My companion at the Hotel Renoir was, like all the men I come across, a poor specimen in comparison. I was hoping when I agreed to dine with him that there would be something about him to spark within me some interest. Perhaps he wanted me to fund the construction of a building he had designed or an archaeological dig at the site of some ancient civilisation thus far unexcavated. By the time we were half way through the main course – a most marvellous boeuf bourguignon if I recall – I had gleaned what he was up to from those words wittering from his lips I couldn’t help but hear.

It was my money he was after but not me he wanted. He was playing the long game and who can blame him. I quite admired his forbearance in wishing to marry my niece and waiting for her to inherit rather than being saddled with me. I can, I have been told, be capricious. But not when it comes to my family. I may not have liked them very much but I am nothing if not loyal and Alexandra is the only family I have left.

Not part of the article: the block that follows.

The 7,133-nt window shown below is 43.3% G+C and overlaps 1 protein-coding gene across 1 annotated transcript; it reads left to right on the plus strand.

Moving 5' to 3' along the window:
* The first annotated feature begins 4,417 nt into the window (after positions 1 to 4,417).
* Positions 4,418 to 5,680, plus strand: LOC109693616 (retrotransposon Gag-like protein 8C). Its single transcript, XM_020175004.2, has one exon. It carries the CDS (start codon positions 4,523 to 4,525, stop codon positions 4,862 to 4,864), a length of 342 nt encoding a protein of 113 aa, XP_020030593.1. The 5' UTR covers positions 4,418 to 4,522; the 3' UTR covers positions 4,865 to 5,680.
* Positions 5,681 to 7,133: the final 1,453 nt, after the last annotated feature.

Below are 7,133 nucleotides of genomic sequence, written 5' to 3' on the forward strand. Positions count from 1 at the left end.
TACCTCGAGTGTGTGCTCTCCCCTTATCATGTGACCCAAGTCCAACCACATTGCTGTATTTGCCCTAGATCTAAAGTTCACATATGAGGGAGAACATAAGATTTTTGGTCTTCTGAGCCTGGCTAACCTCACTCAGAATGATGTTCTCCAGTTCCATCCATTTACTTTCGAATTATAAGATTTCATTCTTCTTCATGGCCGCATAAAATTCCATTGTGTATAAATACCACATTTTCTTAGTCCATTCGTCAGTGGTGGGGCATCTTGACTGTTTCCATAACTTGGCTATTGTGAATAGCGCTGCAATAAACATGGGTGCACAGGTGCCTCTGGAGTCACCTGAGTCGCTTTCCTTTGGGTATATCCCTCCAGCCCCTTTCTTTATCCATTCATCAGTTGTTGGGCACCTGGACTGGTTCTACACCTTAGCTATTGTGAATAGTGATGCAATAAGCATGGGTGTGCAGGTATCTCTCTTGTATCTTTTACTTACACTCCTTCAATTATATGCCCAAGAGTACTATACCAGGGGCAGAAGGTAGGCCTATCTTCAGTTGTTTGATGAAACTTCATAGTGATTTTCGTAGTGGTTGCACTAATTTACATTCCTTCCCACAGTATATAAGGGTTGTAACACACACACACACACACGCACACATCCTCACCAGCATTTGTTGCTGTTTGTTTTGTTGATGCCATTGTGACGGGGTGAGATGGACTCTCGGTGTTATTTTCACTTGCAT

Alexandra. I would like to say that, now Charles has gone, she is the light of my life but that would not be true. Sometimes I try to convince myself that I’m jealous. Not only will my wealth and estates be left to her when I die but she has the good fortune of having inherited her grandmother’s looks and her grandfather’s brains. She reads Russian novels in the original and looks very pretty as she does so but, much as I would like to, I can’t bring myself to envy her. I wish she was the sort of young woman who was poisoning me or plotting to push me down a flight of stairs so she can inherit without waiting for me to die of my own accord. Unfortunately Alexandra possesses one of those most irritating of dispositions, a sweet nature. She is kind and considerate to a degree that baffles me and so, of course, I am duty bound to protect her from men called Geoffrey, George or John.